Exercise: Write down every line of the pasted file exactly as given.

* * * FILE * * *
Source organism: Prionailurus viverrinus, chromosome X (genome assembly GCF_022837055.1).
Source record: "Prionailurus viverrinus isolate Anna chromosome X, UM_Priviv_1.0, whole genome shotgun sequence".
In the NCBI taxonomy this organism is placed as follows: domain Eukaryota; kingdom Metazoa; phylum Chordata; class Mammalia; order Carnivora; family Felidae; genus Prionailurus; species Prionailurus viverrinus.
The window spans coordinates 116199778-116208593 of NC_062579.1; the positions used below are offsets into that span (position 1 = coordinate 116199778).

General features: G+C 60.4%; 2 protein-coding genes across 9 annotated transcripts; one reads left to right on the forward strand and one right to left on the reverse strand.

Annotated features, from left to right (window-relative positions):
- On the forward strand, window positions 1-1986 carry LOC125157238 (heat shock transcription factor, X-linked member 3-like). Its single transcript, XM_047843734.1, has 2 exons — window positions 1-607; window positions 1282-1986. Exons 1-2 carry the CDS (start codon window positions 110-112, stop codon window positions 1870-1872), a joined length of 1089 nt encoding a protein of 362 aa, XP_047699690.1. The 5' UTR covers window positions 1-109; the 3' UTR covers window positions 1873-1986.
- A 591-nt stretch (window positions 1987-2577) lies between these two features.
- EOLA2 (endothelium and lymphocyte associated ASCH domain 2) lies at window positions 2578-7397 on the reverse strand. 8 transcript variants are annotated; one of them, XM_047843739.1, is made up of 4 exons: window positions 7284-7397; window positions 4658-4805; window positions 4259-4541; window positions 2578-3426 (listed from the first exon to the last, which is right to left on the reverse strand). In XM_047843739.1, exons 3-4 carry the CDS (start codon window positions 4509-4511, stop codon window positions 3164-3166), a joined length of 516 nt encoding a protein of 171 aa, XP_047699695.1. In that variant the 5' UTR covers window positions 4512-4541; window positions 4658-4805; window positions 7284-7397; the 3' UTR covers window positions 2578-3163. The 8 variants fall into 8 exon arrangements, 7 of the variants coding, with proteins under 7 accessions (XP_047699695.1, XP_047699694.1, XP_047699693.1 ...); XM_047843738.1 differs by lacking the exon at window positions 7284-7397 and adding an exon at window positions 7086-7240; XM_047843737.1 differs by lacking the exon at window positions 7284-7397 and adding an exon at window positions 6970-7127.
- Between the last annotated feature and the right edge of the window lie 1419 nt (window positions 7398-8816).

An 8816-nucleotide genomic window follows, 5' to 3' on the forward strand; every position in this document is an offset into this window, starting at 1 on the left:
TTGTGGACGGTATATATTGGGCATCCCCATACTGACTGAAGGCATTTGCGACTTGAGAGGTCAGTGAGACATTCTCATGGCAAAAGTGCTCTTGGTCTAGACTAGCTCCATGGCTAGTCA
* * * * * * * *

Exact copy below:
Source organism: Prionailurus viverrinus, chromosome X (genome assembly GCF_022837055.1).
Source record: "Prionailurus viverrinus isolate Anna chromosome X, UM_Priviv_1.0, whole genome shotgun sequence".
In the NCBI taxonomy this organism is placed as follows: domain Eukaryota; kingdom Metazoa; phylum Chordata; class Mammalia; order Carnivora; family Felidae; genus Prionailurus; species Prionailurus viverrinus.
The window spans coordinates 116199778-116208593 of NC_062579.1; the positions used below are offsets into that span (position 1 = coordinate 116199778).

General features: G+C 60.4%; 2 protein-coding genes across 9 annotated transcripts; one reads left to right on the forward strand and one right to left on the reverse strand.

Annotated features, from left to right (window-relative positions):
- On the forward strand, window positions 1-1986 carry LOC125157238 (heat shock transcription factor, X-linked member 3-like). Its single transcript, XM_047843734.1, has 2 exons — window positions 1-607; window positions 1282-1986. Exons 1-2 carry the CDS (start codon window positions 110-112, stop codon window positions 1870-1872), a joined length of 1089 nt encoding a protein of 362 aa, XP_047699690.1. The 5' UTR covers window positions 1-109; the 3' UTR covers window positions 1873-1986.
- A 591-nt stretch (window positions 1987-2577) lies between these two features.
- EOLA2 (endothelium and lymphocyte associated ASCH domain 2) lies at window positions 2578-7397 on the reverse strand. 8 transcript variants are annotated; one of them, XM_047843739.1, is made up of 4 exons: window positions 7284-7397; window positions 4658-4805; window positions 4259-4541; window positions 2578-3426 (listed from the first exon to the last, which is right to left on the reverse strand). In XM_047843739.1, exons 3-4 carry the CDS (start codon window positions 4509-4511, stop codon window positions 3164-3166), a joined length of 516 nt encoding a protein of 171 aa, XP_047699695.1. In that variant the 5' UTR covers window positions 4512-4541; window positions 4658-4805; window positions 7284-7397; the 3' UTR covers window positions 2578-3163. The 8 variants fall into 8 exon arrangements, 7 of the variants coding, with proteins under 7 accessions (XP_047699695.1, XP_047699694.1, XP_047699693.1 ...); XM_047843738.1 differs by lacking the exon at window positions 7284-7397 and adding an exon at window positions 7086-7240; XM_047843737.1 differs by lacking the exon at window positions 7284-7397 and adding an exon at window positions 6970-7127.
- Between the last annotated feature and the right edge of the window lie 1419 nt (window positions 7398-8816).

An 8816-nucleotide genomic window follows, 5' to 3' on the forward strand; every position in this document is an offset into this window, starting at 1 on the left:
TTGTGGACGGTATATATTGGGCATCCCCATACTGACTGAAGGCATTTGCGACTTGAGAGGTCAGTGAGACATTCTCATGGCAAAAGTGCTCTTGGTCTAGACTAGCTCCATGGCTAGTCA